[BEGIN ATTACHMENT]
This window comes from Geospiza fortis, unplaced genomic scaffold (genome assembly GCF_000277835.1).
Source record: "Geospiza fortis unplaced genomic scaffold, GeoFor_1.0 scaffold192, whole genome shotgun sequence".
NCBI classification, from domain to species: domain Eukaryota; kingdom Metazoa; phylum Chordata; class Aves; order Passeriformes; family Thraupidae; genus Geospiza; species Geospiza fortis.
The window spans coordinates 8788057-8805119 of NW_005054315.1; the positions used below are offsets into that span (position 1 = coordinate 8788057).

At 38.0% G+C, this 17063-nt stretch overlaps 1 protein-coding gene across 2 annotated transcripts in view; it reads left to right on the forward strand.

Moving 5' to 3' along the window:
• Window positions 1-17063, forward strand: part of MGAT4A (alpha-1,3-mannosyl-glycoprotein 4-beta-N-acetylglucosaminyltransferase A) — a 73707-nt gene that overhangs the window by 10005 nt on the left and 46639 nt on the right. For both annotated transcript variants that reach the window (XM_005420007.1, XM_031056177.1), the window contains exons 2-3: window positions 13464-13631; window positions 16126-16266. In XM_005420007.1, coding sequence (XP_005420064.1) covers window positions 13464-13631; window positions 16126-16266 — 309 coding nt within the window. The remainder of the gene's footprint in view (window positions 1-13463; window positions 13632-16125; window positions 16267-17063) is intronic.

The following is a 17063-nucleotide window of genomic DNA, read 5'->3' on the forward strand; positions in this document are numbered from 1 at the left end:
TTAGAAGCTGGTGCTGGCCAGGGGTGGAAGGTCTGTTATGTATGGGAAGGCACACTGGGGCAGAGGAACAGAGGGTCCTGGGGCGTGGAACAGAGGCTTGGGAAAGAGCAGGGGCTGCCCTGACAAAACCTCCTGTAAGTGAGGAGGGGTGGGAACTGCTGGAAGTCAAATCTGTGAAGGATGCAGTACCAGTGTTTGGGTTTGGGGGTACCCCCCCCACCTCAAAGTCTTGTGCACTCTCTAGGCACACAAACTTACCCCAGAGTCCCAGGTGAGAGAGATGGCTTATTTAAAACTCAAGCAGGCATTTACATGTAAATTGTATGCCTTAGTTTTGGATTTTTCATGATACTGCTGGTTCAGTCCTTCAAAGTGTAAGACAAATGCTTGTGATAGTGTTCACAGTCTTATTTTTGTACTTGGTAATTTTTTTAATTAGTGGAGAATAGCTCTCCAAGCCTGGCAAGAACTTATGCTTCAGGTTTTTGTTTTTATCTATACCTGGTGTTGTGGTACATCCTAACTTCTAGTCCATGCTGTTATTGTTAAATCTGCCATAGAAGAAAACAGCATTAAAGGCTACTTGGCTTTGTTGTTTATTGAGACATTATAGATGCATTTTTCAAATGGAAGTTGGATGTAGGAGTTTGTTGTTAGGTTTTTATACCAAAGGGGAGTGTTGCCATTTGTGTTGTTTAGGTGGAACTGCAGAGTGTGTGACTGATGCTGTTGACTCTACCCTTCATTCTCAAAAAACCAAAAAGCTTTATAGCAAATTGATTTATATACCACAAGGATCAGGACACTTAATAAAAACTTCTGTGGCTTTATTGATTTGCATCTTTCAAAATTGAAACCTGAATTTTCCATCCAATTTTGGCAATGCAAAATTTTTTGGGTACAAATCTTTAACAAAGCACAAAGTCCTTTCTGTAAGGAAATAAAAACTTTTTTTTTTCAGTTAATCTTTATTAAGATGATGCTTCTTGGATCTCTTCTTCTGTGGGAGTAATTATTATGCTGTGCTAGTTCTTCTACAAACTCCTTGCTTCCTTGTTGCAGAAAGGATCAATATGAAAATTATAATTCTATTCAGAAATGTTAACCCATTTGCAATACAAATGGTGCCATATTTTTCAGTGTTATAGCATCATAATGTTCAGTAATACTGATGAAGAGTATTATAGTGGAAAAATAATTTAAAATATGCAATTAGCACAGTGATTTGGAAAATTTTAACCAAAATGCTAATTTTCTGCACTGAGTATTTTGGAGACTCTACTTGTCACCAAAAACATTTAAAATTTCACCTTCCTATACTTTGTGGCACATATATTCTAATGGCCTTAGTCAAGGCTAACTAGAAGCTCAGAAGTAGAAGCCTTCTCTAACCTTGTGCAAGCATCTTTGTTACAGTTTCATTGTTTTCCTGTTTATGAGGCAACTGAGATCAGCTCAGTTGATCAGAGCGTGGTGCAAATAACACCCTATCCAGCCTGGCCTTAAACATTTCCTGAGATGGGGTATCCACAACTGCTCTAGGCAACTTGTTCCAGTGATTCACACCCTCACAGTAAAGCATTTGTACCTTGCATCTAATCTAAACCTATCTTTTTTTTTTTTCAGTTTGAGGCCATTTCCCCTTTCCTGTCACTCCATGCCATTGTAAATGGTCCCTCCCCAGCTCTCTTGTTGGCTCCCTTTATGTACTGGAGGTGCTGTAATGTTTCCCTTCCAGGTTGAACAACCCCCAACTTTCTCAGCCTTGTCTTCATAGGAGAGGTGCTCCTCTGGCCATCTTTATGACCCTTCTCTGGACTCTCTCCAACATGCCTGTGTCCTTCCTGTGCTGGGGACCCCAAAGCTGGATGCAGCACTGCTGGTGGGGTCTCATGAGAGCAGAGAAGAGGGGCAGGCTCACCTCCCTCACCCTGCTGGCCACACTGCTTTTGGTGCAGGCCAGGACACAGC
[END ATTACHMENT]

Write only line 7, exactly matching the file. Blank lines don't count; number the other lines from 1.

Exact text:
• Window positions 1-17063, forward strand: part of MGAT4A (alpha-1,3-mannosyl-glycoprotein 4-beta-N-acetylglucosaminyltransferase A) — a 73707-nt gene that overhangs the window by 10005 nt on the left and 46639 nt on the right. For both annotated transcript variants that reach the window (XM_005420007.1, XM_031056177.1), the window contains exons 2-3: window positions 13464-13631; window positions 16126-16266. In XM_005420007.1, coding sequence (XP_005420064.1) covers window positions 13464-13631; window positions 16126-16266 — 309 coding nt within the window. The remainder of the gene's footprint in view (window positions 1-13463; window positions 13632-16125; window positions 16267-17063) is intronic.